We have received an absolute deluge of questions about the 5 O’Clock Club. So we have postponed this week’s planned Q&A (quiet time materials for middle school kids) in order to provide answers to some of your questions. You know, it’s looking like we might actually need some club bylaws after all.
The most common question was, “What time do you go to bed at night?”
Well, the 5 O’Clock Club rules are very broad, allowing even slackers like me to be a member. Mom is our standard bearer. She gets up at 4:30 a.m. each and every morning, almost without fail. So she tries to go to bed between 9:30 and 10:00 each night. When that is not possible, she will extend her 20-minute power nap during the day, or try to go to bed early the following night (8:00 or 8:30). But by getting up at the same time each day, she has trained her body to that rhythm.
Janelle’s strategy is to wake up at 5:00 a.m. five days a week and then sleep in on Sunday and Monday (Mikey’s day off). Kristin and I bring up the rear with fits and starts. We’ll get up early for several days in a row, but when a meeting keeps us up until midnight, we don’t bother trying. We just call it a wash and try again in a day or two. I’d recommend Janelle’s approach for beginners. Mom’s strategy is for advanced members only. However, a half-hour nap during the day is recommended for all 5 O’Clock Club members.
Another frequently expressed opinion was: “I’m not sure about giving up my free time after the kids go to bed.”
Understandable. And it’s important to state here, again, that the 5 O’Clock Club is founded on principle and not practice. The question isn’t, “How early do you get up in the morning?” but rather, “Does your daily schedule reflect your priorities: specifically, seeking God at the outset of the day, romancing your husband, and serving your family?” The purpose of getting up early is to make the most important priorities most important. You may not have to get up at 5:00 a.m. to do that (I can see it now: 6:30 clubs popping up everywhere!). But I would encourage you to consider whether or not your schedule is truly serving your priorities.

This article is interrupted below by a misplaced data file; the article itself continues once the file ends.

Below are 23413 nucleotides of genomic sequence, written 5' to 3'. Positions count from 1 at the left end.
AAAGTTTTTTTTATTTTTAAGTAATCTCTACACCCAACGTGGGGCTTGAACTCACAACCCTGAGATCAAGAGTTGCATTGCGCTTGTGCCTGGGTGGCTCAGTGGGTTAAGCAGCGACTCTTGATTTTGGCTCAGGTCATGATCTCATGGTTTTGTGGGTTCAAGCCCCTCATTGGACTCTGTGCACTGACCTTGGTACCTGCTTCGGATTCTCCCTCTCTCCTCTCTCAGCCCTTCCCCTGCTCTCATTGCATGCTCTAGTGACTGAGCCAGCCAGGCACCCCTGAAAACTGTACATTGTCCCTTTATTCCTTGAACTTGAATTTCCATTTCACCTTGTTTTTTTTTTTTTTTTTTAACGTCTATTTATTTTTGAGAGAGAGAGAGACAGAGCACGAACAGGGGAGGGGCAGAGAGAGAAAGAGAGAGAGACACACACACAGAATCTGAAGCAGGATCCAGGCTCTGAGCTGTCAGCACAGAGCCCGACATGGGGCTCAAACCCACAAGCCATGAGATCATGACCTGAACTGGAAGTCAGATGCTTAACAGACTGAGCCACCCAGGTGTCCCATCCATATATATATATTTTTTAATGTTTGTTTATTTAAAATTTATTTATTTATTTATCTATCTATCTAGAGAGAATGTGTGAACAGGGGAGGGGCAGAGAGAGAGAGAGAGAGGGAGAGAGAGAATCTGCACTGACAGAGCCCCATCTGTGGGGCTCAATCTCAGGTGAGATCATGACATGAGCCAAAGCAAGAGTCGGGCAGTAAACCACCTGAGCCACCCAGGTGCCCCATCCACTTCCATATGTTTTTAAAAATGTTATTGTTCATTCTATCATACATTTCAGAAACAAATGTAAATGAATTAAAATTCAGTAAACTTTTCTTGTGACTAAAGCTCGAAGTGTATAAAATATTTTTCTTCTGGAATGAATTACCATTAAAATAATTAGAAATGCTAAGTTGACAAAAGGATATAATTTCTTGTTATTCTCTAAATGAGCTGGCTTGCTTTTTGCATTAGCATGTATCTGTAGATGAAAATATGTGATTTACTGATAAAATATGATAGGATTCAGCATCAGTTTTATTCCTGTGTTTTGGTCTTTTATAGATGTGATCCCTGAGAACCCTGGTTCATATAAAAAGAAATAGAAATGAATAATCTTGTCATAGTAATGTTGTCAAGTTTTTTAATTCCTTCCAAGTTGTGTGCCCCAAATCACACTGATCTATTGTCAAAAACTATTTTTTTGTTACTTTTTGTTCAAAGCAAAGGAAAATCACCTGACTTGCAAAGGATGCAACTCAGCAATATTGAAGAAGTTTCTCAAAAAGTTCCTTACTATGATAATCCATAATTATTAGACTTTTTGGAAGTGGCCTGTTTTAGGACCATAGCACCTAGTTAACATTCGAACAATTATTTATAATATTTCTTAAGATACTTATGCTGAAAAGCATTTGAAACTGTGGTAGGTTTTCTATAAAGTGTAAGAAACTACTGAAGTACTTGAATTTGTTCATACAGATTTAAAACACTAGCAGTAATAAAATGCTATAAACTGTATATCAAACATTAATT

Personally, I have noticed that my time early in the morning is often more profitably spent than my time late at night. If I get up early, I’m not tempted to stay up late, wasting time in the evening. I want to go to bed! And that extra hour in the morning is usually spent more productively than it would have been the night before. Now this isn’t true for everyone. My dad has a friend who does his best work between 11:00 p.m. and 3:00 a.m.! The important point is that our schedule reflects biblical priorities.
Finally, a wife communicated a dilemma: Her husband’s schedule allows him to sleep in late, while she has to be at work early each morning. Staying up late with him means she misses out on significant time with the Lord.
This is a tricky one, as we always want to encourage wives to orient their lives to their husbands. And yet, this woman’s longing to spend more time seeking God is right and commendable. Now, this woman didn’t indicate whether or not her husband was a Christian. If he is not a believer (and therefore would not appreciate her desire to make QT a priority), she may need to schedule another time in the day to read her Bible, or consider getting up a little earlier (30 minutes, let’s say) and taking a nap over her lunch break. If her husband is a Christian, I would encourage her to have a conversation with him about how she can both serve and spend time with him, and still make her devotions a priority in the morning.